Procedure overview[edit]

BEFORE AND AFTER: Low bridge and under-projected nasal tip (left photo) corrected with Radiesse injection into the tip and dorsum.
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BEFORE AND AFTER: Bumpy nose (left photo) straightened with filler injection.
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BEFORE AND AFTER: Droopy nasal tip (left photo) lifted with filler injection.

Because the nose is the anchor-feature of the face, an aesthetically proportionate nose balances the physiognomic features of a person. Non-surgical correction is considered for patients with a treatment-suitable aesthetic defect, or a defect resulting from a surgical rhinoplasty (either primary or secondary). Although the procedure is usually performed for aesthetic purposes, it can also be used to correct some birth defects. Because the procedure is not invasive, bruising and swelling are minimal. The procedure is not meant to decrease nose size, although it can make the nose appear smaller by making it look straighter. It is frequently used to increase the height and definition of the nasal bridge, as well as augmenting other precisely defined areas of the nose. The procedure is not used to correct functional defects. Non-surgical rhinoplasty is used by patients of all ethnicities.

The filler-injection technique allows for:

  • the augmentation of a flat nasal bridge (depressed dorsum)
  • the added projection of the nasal tip
  • correction of retracted columella
  • small reduction of nostril size
  • the perceptual diminution of a nasal hump
  • filling a nasal sidewall depression
  • enhancing a retracted anterior nasal spine
  • the enhancement of a retracted maxilla lateral to the pyriform (pear-shaped) aperture to displace the anterior plane
  • the elevation of a saddle nose deformity caused by a failed primary rhinoplasty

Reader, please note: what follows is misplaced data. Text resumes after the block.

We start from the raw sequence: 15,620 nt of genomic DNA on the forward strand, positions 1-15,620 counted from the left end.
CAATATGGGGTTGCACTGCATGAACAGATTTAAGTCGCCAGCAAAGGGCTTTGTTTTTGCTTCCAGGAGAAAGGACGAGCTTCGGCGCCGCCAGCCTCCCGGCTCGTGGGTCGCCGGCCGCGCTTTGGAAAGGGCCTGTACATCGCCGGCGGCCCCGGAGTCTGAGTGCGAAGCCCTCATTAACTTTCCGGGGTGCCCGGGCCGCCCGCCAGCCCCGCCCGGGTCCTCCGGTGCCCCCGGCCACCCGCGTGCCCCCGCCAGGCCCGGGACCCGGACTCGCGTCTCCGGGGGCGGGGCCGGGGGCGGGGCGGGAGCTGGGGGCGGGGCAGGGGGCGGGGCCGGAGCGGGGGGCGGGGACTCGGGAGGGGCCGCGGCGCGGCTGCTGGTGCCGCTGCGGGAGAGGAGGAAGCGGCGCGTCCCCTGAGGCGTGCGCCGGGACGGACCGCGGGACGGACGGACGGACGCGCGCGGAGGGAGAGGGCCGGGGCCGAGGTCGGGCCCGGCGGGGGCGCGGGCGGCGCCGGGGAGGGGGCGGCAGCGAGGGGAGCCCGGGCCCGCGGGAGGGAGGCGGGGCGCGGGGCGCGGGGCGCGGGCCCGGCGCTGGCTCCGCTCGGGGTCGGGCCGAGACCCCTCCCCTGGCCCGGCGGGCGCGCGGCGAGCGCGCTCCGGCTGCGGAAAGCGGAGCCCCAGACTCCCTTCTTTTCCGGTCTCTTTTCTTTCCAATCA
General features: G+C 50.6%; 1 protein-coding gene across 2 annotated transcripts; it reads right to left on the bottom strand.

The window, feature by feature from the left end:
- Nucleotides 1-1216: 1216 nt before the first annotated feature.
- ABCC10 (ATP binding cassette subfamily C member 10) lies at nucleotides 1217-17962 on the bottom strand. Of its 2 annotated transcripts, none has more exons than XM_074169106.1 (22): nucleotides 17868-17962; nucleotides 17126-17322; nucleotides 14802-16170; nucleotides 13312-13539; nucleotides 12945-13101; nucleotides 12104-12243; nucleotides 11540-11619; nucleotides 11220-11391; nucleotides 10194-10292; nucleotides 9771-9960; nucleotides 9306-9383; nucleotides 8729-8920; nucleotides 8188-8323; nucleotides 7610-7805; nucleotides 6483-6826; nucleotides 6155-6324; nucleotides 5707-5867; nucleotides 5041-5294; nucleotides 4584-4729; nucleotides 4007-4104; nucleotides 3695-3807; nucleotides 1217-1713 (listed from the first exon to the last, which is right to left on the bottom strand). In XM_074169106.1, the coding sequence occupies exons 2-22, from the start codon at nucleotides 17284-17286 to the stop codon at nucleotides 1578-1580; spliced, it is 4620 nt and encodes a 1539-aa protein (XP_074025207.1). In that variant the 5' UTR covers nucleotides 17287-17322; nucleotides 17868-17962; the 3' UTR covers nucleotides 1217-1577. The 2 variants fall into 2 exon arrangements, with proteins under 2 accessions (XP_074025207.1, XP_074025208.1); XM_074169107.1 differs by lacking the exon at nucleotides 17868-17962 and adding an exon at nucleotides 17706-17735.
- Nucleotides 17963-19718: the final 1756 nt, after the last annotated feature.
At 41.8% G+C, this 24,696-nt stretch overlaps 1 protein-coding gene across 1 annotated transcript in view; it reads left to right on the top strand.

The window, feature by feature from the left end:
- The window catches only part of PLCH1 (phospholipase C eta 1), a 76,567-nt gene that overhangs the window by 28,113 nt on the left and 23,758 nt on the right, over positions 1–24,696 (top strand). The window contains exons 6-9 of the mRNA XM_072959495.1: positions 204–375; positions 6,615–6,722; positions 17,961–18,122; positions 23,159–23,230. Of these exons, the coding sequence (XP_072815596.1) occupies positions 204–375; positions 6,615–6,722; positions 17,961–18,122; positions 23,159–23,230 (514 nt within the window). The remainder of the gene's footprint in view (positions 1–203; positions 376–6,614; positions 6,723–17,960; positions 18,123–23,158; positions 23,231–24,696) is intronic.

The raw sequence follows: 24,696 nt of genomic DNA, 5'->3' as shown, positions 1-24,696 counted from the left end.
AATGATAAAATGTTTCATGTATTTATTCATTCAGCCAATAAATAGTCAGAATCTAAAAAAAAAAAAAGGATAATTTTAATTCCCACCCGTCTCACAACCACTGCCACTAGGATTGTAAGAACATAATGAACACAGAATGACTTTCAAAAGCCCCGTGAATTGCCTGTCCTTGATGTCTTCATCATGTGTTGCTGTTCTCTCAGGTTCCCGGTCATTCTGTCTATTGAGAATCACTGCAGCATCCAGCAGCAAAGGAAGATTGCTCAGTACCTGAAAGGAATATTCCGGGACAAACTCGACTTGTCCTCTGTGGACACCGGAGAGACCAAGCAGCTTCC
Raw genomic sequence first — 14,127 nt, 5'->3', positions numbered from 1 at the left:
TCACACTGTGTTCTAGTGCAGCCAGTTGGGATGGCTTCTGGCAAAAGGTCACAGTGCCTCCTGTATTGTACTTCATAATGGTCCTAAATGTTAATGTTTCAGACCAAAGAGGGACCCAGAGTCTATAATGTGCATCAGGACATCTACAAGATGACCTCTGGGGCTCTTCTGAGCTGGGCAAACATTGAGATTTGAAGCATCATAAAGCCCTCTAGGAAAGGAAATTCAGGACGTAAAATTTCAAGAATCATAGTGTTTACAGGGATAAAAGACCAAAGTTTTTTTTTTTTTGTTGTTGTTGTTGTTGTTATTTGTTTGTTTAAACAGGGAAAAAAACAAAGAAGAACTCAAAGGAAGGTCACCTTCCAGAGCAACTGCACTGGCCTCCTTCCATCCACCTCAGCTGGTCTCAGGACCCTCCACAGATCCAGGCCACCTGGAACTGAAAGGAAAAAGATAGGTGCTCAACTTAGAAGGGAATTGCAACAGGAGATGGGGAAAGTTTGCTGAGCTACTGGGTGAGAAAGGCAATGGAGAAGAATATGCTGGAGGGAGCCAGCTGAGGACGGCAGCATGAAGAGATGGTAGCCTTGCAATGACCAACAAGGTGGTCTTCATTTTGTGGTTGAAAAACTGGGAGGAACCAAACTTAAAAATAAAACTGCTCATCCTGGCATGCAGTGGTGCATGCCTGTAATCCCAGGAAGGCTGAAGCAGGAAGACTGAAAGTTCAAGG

• traumatic injury[14]

As with other aesthetic procedures, possible complications of the procedure can include infection, hematoma, discomfort, anatomic asymmetry, or foreign body reaction (called granulomas). Granulomas are extremely rare, and are most seen with impure silicone and some of the early non-modern versions of methyl-methacrylate (Artecoll or Arteplast, though not Artefill).[3]

Modern fillers[edit]

  • Calcium hydroxyapatite (Radiesse) – A calcium based, non allergenic filler that is sturdier than hyaluronic acid and lasts for 10 to 14 months. It is not reversible, however.

Duration of results depends on the type of filler used. Modern injectable soft-tissue filler agents include:

  • Hyaluronic acid (Juvederm, Restylane, Perlane or Voluma) – a safe and non allergenic temporary filler that lasts for 6 to 10 months. This filler can be dissolved with injections of an enzyme called hyaluronidase.[10]
  • Liquid silicone – Medical grade silicone is sometimes used in a microdroplet technique for permanent versions of the procedure.
  • Polyacrylamide gel (PAAG or Aquamid) – A permanent filler used most frequently in Asia and Australia. Some studies have since found increased complications with Aquamid. It is not approved by the U.S. FDA.[3]
  • Polymethylmethacrylate (Artefill) – A permanent filler made from inert, microscopic surgical plastic beads. It is packaged with bovine collagen as a carrier, so a skin test is necessary prior to treatment. This filler is injected over several treatment sessions.[15][16]